photography 2: social documentary

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This course looks in depth at photography which documents, investigates or comments on people and situations. It provides a structure for exploring documentary subjects in an exciting and positive way. It builds on Photography 1: The Art of Photography and develops your experience in using compositional and lighting skills in selecting, editing and juxtaposing images.

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C us sm l or a p e e

Photography 2: Social DocumentaryWritten by Michael Freeman

About the author

Michael Freeman is one of the worlds most highly respected professional photographers. He is widely published, with more than 80 books to his credit including the classic 35mm handbook (over 1.5 million copies sold). His publications include Spirit of Asia; Angkor: Cities and Temples (both Thames and Hudson); Japan Modern and The Modern Japanese Garden (both Mitchell Beazley). Michael has also produced a unique series of guide books for the digital photographer and this is published by ILEX, who are digital media specialists. He has worked on commissions for many well-known publishing clients, including Time-Life, Readers Digest, Cond Nast Traveller and GEO. He is also the principle photographer for the Smithsonian Magazine.

Contents

IntroductionBeyond the basics What is social documentary photography? The scope of social documentary Extra resources The equipment you will need Following the course Assignments Your portfolio Your logbook On completing the course Project and tutorial plan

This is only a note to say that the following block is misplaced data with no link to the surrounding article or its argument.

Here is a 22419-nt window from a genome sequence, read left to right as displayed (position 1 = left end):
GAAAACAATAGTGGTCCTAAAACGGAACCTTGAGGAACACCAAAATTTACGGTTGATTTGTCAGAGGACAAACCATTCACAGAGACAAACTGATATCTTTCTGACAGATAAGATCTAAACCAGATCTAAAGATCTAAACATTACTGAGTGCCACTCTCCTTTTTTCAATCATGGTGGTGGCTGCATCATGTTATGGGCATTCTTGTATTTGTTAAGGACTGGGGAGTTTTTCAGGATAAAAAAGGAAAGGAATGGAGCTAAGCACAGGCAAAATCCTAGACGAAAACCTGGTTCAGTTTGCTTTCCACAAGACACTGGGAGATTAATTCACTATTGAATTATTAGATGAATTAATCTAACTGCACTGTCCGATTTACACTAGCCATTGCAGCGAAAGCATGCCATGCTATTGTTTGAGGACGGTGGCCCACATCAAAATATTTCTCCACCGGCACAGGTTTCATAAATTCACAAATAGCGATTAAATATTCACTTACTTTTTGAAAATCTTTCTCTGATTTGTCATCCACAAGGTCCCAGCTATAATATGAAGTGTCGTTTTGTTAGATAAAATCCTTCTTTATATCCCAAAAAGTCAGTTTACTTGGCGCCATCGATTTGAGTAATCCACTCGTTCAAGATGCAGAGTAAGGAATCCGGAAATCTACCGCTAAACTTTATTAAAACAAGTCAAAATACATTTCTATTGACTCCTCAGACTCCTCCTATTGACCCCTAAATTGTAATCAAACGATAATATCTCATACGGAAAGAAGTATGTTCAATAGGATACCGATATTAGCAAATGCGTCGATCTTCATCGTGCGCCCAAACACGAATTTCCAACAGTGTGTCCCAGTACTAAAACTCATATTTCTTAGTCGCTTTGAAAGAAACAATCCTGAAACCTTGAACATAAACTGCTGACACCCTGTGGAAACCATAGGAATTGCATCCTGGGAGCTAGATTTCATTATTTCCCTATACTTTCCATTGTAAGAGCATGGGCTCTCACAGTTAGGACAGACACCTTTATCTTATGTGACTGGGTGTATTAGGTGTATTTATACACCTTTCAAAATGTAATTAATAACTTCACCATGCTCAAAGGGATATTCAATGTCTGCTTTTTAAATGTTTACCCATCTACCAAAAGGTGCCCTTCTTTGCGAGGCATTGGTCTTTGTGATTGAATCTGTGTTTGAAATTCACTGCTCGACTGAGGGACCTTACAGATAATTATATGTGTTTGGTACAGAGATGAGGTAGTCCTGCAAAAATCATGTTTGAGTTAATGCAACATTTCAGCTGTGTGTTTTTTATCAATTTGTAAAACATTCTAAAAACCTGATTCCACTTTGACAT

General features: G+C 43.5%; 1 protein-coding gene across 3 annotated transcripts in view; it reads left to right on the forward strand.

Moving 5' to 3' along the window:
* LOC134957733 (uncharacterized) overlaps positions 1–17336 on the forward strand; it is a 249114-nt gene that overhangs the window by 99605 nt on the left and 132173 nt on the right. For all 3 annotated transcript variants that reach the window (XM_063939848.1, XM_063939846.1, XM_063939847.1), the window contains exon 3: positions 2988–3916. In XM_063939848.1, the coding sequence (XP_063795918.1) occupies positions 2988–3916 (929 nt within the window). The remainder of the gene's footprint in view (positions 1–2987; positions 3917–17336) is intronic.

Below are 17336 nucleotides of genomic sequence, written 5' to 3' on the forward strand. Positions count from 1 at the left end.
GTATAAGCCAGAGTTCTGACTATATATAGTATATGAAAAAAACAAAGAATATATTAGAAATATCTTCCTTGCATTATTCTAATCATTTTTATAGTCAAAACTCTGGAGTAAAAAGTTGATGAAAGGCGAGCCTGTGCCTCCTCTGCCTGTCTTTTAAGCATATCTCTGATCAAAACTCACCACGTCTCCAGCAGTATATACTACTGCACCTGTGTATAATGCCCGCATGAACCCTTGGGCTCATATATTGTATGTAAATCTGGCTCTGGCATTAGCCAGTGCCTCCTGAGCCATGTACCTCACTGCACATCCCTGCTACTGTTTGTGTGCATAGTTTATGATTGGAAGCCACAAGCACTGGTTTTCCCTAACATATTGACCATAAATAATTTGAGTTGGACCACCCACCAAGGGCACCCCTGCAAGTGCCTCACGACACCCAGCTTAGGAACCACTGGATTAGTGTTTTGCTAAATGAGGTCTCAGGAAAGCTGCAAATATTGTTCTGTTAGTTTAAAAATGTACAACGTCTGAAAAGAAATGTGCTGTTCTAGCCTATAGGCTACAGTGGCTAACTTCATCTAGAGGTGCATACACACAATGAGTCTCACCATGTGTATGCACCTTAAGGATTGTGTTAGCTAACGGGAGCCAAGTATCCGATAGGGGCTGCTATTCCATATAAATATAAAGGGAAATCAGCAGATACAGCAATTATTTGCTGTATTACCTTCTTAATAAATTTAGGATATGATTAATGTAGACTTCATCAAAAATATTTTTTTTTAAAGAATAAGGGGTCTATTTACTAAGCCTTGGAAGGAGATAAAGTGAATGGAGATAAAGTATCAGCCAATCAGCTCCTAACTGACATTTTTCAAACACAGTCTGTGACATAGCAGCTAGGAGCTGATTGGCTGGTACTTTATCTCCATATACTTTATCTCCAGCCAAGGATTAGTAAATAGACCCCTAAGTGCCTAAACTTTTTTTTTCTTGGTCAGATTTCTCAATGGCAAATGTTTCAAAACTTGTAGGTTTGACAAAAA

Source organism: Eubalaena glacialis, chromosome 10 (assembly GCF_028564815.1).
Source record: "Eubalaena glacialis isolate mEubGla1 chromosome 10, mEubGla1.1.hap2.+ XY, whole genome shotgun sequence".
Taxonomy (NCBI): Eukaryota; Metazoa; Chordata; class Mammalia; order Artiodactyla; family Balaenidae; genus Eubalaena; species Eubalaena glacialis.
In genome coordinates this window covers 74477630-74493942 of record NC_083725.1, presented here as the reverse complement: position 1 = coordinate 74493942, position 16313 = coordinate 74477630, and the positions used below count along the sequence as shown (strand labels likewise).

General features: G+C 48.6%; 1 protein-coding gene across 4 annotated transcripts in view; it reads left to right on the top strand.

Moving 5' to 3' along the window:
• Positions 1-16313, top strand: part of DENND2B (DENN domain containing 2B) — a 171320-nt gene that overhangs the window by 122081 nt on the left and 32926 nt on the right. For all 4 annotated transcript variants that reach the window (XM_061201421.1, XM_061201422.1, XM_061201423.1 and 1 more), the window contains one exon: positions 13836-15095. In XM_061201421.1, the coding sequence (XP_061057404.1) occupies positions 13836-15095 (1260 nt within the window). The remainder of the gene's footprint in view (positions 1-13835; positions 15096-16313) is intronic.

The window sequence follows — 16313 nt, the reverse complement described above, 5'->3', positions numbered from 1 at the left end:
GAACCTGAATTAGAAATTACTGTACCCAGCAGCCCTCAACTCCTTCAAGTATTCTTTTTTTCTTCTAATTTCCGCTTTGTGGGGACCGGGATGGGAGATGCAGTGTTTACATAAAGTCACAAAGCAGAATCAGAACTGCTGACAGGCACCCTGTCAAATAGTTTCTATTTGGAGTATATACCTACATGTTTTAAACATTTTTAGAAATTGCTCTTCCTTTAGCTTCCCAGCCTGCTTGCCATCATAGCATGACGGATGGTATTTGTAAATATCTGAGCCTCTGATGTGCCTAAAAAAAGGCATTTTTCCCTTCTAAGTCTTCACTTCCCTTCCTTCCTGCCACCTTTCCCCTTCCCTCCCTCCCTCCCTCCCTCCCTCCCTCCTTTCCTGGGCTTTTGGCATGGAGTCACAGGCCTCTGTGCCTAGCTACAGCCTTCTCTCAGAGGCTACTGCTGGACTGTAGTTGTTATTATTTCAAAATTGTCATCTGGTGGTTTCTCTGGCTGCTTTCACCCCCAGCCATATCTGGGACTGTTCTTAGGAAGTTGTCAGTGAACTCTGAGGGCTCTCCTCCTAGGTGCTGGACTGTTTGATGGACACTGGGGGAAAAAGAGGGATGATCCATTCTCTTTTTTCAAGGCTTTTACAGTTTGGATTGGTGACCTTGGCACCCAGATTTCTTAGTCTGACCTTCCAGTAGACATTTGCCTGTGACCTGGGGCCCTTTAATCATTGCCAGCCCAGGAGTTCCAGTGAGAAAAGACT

1:

The reporters eyePutting the subject first Dealing with people First subjects Project 1: a friend in a public place Basic composition A single subject Project 2: framing - a single figure Several points Project 3: framing - 2 people Project 4: vertical vs horizontal Project 5: eye-lines Project 6: direction of movement Project 7: a day at the zoo Project 8: thinking about the way you work A closer view Project 9: suggesting more with less

Crowds Project 10: high viewpoint Project 11: crowds Natural portraits Project 12: a natural portrait Project 13: hands Project 14: people at work Project 15 (optional): tools of the trade Project 16: urban life Project 17 (optional): holiday Project 18 (optional): life at a beach resort Your logbook Assignment 1: a day in the life of

2: